When reading magazines, advertisements, or even this blog post our brain begins the process of recognizing the patterns that make up the characters. Our computer is able to do the exact same thing. Image-based documents can be converted into a language the computer understands for it to be able to read the document we need it to. This is where the Optical Character Recognition (OCR) tool comes into play. An OCR tool should be simple to use within a business software system that, in the long run, can save a company time.
This post was originally published 3/10/17. Updated 6/5/18.
Since 1967, the Freedom of Information Act (FOIA) has been providing the public with the right to request access to contract records and data from any Federal Agency. At the end of the 1950’s, the press and the public were consistently being denied information they sought out. The act was eleven years in the making after countless arguments on whether it was even necessary to begin with. After reluctance from President Lyndon B. Johnson, the Freedom of Information Act was signed into action and FOIA requests became a right for every citizen.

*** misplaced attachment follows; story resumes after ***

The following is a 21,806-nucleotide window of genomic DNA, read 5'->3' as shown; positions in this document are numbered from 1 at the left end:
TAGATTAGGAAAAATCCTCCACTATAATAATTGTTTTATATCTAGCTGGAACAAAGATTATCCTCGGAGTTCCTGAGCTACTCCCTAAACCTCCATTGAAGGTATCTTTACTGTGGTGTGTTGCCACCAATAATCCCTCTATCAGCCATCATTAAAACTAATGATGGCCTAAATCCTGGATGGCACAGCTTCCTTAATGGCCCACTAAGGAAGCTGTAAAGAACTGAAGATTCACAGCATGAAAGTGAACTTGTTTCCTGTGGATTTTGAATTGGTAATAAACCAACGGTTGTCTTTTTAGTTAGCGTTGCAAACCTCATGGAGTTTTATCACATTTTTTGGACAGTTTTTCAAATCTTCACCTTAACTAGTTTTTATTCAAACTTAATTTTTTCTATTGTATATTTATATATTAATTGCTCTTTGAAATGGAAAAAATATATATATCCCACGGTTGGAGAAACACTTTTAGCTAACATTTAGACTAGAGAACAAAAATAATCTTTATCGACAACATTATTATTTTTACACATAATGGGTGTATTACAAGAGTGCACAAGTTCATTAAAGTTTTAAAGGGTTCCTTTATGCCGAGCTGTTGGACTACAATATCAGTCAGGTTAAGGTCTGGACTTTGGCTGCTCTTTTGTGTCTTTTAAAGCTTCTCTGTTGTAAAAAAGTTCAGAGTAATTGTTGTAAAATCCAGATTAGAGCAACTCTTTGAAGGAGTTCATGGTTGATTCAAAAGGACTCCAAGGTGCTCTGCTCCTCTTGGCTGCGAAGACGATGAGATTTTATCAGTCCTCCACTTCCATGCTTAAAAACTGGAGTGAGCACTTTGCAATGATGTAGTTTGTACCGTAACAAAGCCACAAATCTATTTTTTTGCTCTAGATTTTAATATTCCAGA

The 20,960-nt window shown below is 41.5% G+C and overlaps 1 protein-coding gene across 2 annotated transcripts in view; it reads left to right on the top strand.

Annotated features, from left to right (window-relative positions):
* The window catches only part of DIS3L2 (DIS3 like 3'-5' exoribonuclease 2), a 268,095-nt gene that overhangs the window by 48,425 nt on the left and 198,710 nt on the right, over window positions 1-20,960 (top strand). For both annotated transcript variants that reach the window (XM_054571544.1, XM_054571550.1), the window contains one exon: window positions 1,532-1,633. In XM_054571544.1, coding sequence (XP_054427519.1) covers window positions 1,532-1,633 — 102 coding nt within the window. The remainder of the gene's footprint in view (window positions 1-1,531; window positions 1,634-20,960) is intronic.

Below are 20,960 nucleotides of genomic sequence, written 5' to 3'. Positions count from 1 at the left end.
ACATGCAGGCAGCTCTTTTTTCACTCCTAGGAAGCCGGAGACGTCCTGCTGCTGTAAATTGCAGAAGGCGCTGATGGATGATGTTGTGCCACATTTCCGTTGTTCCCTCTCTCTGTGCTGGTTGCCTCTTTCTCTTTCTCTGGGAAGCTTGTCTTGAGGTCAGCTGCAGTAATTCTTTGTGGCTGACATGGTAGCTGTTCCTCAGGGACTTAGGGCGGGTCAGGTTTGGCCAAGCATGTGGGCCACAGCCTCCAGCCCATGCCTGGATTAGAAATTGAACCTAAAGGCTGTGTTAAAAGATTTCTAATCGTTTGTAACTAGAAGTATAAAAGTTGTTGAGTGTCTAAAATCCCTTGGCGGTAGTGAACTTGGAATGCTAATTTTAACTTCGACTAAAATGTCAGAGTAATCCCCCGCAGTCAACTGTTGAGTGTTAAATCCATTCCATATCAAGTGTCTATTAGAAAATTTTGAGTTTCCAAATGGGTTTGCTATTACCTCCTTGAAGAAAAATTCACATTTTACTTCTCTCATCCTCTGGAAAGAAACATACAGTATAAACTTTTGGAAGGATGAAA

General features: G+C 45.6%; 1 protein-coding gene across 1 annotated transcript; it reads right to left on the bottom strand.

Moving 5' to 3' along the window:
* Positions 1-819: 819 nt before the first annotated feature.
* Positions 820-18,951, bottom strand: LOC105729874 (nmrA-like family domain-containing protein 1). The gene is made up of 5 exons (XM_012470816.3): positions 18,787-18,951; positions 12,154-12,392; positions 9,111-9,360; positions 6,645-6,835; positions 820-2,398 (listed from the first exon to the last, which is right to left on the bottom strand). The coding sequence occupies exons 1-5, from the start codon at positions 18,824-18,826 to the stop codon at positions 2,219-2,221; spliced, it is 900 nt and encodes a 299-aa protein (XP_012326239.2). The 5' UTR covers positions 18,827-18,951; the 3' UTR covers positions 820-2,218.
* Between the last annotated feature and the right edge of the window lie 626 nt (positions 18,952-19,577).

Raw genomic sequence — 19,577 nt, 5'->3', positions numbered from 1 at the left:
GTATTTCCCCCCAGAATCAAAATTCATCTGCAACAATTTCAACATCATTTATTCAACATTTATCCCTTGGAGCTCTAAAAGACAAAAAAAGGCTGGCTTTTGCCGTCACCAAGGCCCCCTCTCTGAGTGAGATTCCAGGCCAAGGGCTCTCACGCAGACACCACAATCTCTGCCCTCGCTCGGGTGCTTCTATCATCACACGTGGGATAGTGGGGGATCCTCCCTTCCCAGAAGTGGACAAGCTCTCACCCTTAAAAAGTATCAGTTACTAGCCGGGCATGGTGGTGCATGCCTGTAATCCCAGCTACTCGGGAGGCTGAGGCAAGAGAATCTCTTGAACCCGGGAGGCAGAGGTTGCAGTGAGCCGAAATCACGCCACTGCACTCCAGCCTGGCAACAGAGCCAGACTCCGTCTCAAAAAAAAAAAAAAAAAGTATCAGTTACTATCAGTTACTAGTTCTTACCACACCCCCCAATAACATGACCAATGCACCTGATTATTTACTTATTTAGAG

FOIA does not mean that all information requested is approved. All organizations, including public agencies such as cities, counties, municipalities, and state colleges and universities, who fall under the act have the right not to disclose information with good reason, such as if it falls under the nine exemptions. Particular information that is protected consists of any information regarding national security, law enforcement, and personal privacy.